Partial Knee Replacement vs. Complete Knee Replacement

If your knee arthritis is causing severe or frequent pain that limits your daily activity – or if you’re suffering from lack of normal mobility in your knee – you may benefit from knee replacement surgery. Yet there are different types of knee replacements. The two main kinds are partial knee replacement and complete knee replacement.

To better understand knee replacement surgery, here’s some basic anatomy. The human knee has three compartments – medial, lateral, and patellofemoral. The medial compartment is the inner portion of the knee, closest to the midline of your body, while the lateral compartment is located at the outside of your knee. The patellofemoral compartment is positioned at the front of your knee, between your kneecap and femur (thigh bone).

 

Partial Knee Replacement

Your orthopedic surgeon may recommend a partial knee replacement if only one of your knee compartments is suffering from degeneration or damage. This procedure is also known as a unicompartmental arthroplasty or unicompartmental knee replacement.

A partial knee replacement can provide several advantages over a complete knee replacement. For one, recovery time is often shortened with a partial knee versus a complete knee procedure. Furthermore, there is usually less blood loss during the surgery and less pain during the immediate recovery.

However, there are some potential drawbacks. For example, one or more of your other knee compartments may become diseased in the future, requiring further surgery. Also, if your preoperative knee pain is coming from multiple compartments, a partial knee replacement may fail to relieve all of your pain.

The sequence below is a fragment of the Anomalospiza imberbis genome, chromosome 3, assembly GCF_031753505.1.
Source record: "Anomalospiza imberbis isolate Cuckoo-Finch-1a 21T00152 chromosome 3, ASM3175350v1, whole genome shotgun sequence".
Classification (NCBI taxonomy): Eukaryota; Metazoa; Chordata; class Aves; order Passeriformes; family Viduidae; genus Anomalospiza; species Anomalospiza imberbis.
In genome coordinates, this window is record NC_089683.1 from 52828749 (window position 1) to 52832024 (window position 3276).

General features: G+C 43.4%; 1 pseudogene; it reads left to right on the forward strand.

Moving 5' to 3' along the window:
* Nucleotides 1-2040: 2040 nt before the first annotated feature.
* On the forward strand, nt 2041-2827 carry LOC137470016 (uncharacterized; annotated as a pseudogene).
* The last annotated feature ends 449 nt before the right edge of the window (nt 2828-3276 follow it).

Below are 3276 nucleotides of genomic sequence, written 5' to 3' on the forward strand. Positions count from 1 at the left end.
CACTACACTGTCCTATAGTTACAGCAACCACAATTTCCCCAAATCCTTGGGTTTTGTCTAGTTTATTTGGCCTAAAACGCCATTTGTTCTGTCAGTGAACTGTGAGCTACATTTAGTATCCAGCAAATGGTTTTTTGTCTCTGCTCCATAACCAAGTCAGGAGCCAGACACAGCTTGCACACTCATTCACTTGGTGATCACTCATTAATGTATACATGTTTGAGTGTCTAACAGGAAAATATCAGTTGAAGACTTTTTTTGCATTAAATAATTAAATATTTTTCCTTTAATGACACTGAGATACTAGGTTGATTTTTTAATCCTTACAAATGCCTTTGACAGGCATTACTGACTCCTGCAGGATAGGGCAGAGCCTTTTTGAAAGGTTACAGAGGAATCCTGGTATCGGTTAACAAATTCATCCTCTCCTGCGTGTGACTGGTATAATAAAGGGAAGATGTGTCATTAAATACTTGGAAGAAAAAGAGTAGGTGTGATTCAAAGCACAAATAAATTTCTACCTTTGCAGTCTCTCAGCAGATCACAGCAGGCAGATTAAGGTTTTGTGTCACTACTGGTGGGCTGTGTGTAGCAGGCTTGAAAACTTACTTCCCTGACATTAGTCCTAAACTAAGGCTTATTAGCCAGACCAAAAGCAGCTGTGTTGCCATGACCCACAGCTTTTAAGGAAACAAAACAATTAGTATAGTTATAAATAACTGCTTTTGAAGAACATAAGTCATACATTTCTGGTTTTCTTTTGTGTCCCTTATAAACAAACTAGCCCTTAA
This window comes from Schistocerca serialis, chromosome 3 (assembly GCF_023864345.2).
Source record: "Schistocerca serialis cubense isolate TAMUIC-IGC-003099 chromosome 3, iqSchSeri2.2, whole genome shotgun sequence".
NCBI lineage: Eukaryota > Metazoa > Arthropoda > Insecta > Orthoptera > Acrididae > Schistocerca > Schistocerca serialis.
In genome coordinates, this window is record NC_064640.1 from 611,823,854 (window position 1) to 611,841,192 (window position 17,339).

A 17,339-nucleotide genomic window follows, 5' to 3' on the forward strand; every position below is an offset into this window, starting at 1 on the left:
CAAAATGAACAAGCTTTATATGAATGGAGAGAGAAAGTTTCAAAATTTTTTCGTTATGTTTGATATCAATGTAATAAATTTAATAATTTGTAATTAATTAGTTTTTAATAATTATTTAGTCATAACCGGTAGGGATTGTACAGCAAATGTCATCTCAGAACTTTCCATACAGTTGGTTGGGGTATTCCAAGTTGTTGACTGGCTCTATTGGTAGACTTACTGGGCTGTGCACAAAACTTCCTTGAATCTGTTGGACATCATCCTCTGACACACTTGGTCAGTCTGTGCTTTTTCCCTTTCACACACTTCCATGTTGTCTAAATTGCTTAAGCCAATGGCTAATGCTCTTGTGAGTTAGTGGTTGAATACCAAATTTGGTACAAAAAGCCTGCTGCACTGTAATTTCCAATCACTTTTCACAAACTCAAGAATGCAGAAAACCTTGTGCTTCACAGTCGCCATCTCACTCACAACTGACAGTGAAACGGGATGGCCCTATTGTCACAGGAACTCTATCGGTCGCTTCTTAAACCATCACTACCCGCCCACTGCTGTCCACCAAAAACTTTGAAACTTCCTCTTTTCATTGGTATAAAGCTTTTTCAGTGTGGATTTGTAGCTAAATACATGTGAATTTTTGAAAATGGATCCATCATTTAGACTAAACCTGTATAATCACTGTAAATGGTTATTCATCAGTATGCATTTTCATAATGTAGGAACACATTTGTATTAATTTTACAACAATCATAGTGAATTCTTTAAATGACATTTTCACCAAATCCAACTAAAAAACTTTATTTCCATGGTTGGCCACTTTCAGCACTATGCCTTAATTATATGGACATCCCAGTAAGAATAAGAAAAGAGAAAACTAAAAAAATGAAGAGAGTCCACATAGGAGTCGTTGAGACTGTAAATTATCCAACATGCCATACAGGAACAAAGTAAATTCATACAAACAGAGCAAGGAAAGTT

Complete Knee Replacement

A complete knee replacement – also called a total knee replacement, tricompartmental knee arthroplasty, or total knee arthroplasty – replaces all three of your knee compartments with metallic and plastic hardware. Your surgeon will recommend this procedure when arthritis has affected each of your knee compartments to the point that they need replacement.

Your recovery from a complete knee replacement may be somewhat longer than the recovery from a partial knee arthroplasty. The postoperative pain during your recuperation may also be greater than it would with a partial knee procedure.

However, there are also benefits to a total knee procedure. Since all three of your knee compartments are replaced, there is a greater likelihood that your preoperative pain, stiffness, and mobility issues will be resolved. Also, you are unlikely to need future surgery on a single compartment as all have now been resurfaced.

 

The Mako® Robotic Arm Can Be Used for Both Surgery Types

Robotic surgery is leading the way into the future of medicine with greater accuracy and reduced risks. The Mako robotic arm is one such technological advancement. This system can be used for both partial and complete knee replacements, as well as total hip replacement surgery.

The Mako system creates a three-dimensional image of your knee in great detail, serving as a guide for your orthopedic surgeon. This permits your surgeon to spare as much healthy tissue as possible. Dr. Derick Johnson at the Bone & Joint Center in Holland, Michigan is fully certified in the use of Mako for both types of knee replacement surgeries. Whether you need a partial knee replacement or total knee arthroplasty, Dr. Johnson has the experience and expertise to provide you with the highest quality surgical procedure.